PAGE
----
Researchers at the University of Wisconsin-Madison have confirmed that a benign bacterium called Wolbachia pipientis can completely block transmission of Zika virus in Aedes aegypti, the mosquito species responsible for passing the virus to humans.
Thirty-nine countries and territories in the Americas have been affected by the Zika epidemic, and it is expected that at least 4 million people will be infected by the end of the year. Scientists believe the virus is responsible for a host of brain defects in developing fetuses, including microcephaly, and has contributed to an uptick in cases of a neurological disorder called Guillain-Barre syndrome. There are not yet any approved Zika virus vaccines or antiviral medications, and ongoing mosquito control strategies have not been adequate to contain the spread of the virus.
An important feature of Wolbachia is that it is self-sustainable, making it a very low-cost approach for controlling mosquito-borne viral diseases that are affecting many tropical countries around the world.
“In two of our initial study sites in Australia, approximately 90 percent of the mosquitoes continue to be infected with Wolbachia after initial release more than six years ago” says O’Neill.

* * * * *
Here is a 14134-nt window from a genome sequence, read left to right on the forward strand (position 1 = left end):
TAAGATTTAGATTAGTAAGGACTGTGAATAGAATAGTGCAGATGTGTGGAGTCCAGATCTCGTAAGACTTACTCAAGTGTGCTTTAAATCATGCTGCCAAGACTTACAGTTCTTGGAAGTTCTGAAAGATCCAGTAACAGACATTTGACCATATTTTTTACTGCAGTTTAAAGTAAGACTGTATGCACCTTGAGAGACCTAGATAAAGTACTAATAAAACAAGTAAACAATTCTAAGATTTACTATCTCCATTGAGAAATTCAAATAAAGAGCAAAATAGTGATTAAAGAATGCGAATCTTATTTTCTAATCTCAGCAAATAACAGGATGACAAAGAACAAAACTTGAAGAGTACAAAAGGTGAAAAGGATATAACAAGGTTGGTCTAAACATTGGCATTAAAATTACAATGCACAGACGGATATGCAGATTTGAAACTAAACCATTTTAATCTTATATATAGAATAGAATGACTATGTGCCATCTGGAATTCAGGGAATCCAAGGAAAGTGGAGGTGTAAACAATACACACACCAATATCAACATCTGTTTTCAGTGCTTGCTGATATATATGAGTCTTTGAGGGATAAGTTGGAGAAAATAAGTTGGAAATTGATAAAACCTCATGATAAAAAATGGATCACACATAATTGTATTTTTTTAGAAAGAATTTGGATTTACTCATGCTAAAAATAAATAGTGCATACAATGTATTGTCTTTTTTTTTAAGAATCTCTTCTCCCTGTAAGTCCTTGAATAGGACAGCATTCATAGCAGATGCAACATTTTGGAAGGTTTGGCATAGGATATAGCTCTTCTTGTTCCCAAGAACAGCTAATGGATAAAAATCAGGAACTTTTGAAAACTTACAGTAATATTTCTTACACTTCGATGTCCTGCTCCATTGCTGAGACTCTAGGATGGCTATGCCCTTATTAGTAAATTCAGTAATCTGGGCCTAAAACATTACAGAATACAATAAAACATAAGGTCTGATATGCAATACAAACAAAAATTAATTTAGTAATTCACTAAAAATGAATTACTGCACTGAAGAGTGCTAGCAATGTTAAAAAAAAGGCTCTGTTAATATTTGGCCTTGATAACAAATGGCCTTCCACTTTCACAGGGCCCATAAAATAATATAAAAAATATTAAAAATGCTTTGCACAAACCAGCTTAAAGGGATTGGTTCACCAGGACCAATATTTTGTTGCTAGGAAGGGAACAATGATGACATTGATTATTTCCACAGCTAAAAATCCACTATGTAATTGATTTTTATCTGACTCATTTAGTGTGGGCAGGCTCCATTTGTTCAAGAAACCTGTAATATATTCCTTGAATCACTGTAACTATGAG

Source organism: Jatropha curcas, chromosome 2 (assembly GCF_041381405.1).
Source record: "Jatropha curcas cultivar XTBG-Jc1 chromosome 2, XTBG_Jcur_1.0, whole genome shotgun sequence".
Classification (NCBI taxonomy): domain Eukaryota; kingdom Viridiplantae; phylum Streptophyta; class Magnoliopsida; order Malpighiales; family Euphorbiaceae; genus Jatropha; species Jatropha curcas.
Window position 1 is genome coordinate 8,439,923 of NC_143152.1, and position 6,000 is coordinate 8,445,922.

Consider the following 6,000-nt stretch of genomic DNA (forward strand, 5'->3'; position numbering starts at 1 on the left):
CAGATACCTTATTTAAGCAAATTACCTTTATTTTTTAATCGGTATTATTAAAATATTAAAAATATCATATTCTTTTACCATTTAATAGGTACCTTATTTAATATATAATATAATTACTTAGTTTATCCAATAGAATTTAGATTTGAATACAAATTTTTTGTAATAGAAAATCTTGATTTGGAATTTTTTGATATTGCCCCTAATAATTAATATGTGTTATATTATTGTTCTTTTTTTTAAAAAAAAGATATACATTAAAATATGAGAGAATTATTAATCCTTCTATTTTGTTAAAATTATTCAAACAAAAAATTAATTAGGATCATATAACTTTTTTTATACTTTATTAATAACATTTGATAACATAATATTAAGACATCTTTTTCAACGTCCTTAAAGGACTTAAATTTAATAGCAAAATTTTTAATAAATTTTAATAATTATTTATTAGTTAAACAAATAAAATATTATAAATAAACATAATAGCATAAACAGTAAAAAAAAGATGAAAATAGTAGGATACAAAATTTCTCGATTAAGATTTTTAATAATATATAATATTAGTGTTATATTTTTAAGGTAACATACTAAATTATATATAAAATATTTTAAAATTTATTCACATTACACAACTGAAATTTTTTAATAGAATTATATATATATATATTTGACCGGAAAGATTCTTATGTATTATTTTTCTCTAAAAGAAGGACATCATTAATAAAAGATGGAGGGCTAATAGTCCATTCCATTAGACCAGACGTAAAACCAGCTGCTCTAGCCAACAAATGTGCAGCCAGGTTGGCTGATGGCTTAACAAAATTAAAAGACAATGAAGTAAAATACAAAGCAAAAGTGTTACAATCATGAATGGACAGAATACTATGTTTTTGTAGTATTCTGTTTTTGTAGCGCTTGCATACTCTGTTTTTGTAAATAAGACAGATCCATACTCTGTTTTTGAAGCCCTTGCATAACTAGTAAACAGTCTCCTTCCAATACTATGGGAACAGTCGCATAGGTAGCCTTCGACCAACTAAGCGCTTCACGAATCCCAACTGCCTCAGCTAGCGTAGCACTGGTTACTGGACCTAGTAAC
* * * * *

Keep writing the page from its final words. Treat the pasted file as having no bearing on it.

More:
Wolbachia can be found in up to 60 percent of insects around the world, including butterflies and bees. While not typically found in the Aedes aegypti mosquito, the species that also transmits dengue, chikungunya and yellow fever viruses, O’Neill discovered in the early 1990s that Wolbachia could be introduced to the mosquito in the lab and would prevent the mosquitoes from transmitting dengue virus.
Zika virus belongs to the same family as dengue virus and Aliota and Osorio, with co-authors Stephen Penaido at SVM and Ivan Dario Velez, at the Universidad de Antioquia in Medellin, Colombia, asked whether Wolbachia-harboring Aedes aegypti may also be effective against Zika virus.
In the study, the team infected mice with Zika virus originally isolated from a human patient and allowed mosquitoes from Medellin to feed on the mice either two or three days after they were infected. The mosquitoes were either harboring the same strain of the Wolbachia bacteria (called wMel) used in field studies or were Wolbachia-free and the mice had levels of virus in their blood similar to humans infected with Zika virus.
Until tomorrow: There is no substitute for hard work.
Dorothy Prats / [email protected]